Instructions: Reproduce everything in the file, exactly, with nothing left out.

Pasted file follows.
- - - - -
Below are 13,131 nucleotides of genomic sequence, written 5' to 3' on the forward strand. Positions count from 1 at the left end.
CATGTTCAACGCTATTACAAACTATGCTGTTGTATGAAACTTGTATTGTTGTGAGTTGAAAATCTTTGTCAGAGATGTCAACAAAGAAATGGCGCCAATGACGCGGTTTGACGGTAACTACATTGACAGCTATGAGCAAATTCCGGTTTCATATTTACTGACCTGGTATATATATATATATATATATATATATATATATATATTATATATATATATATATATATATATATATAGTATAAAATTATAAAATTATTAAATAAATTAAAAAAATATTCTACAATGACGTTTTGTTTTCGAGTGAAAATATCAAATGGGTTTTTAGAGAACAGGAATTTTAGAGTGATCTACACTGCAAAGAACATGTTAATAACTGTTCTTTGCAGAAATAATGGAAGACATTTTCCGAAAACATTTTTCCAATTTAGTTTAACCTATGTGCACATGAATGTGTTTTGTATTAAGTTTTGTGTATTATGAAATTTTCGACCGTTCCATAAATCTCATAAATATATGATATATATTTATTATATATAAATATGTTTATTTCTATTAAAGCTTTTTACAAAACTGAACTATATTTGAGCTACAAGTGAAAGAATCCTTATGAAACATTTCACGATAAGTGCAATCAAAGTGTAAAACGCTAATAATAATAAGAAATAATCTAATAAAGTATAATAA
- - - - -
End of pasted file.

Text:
Below are 13,131 nucleotides of genomic sequence, written 5' to 3' on the forward strand. Positions count from 1 at the left end.
CATGTTCAACGCTATTACAAACTATGCTGTTGTATGAAACTTGTATTGTTGTGAGTTGAAAATCTTTGTCAGAGATGTCAACAAAGAAATGGCGCCAATGACGCGGTTTGACGGTAACTACATTGACAGCTATGAGCAAATTCCGGTTTCATATTTACTGACCTGGTATATATATATATATATATATATATATATATATATATTATATATATATATATATATATATATATATAGTATAAAATTATAAAATTATTAAATAAATTAAAAAAATATTCTACAATGACGTTTTGTTTTCGAGTGAAAATATCAAATGGGTTTTTAGAGAACAGGAATTTTAGAGTGATCTACACTGCAAAGAACATGTTAATAACTGTTCTTTGCAGAAATAATGGAAGACATTTTCCGAAAACATTTTTCCAATTTAGTTTAACCTATGTGCACATGAATGTGTTTTGTATTAAGTTTTGTGTATTATGAAATTTTCGACCGTTCCATAAATCTCATAAATATATGATATATATTTATTATATATAAATATGTTTATTTCTATTAAAGCTTTTTACAAAACTGAACTATATTTGAGCTACAAGTGAAAGAATCCTTATGAAACATTTCACGATAAGTGCAATCAAAGTGTAAAACGCTAATAATAATAAGAAATAATCTAATAAAGTATAATAA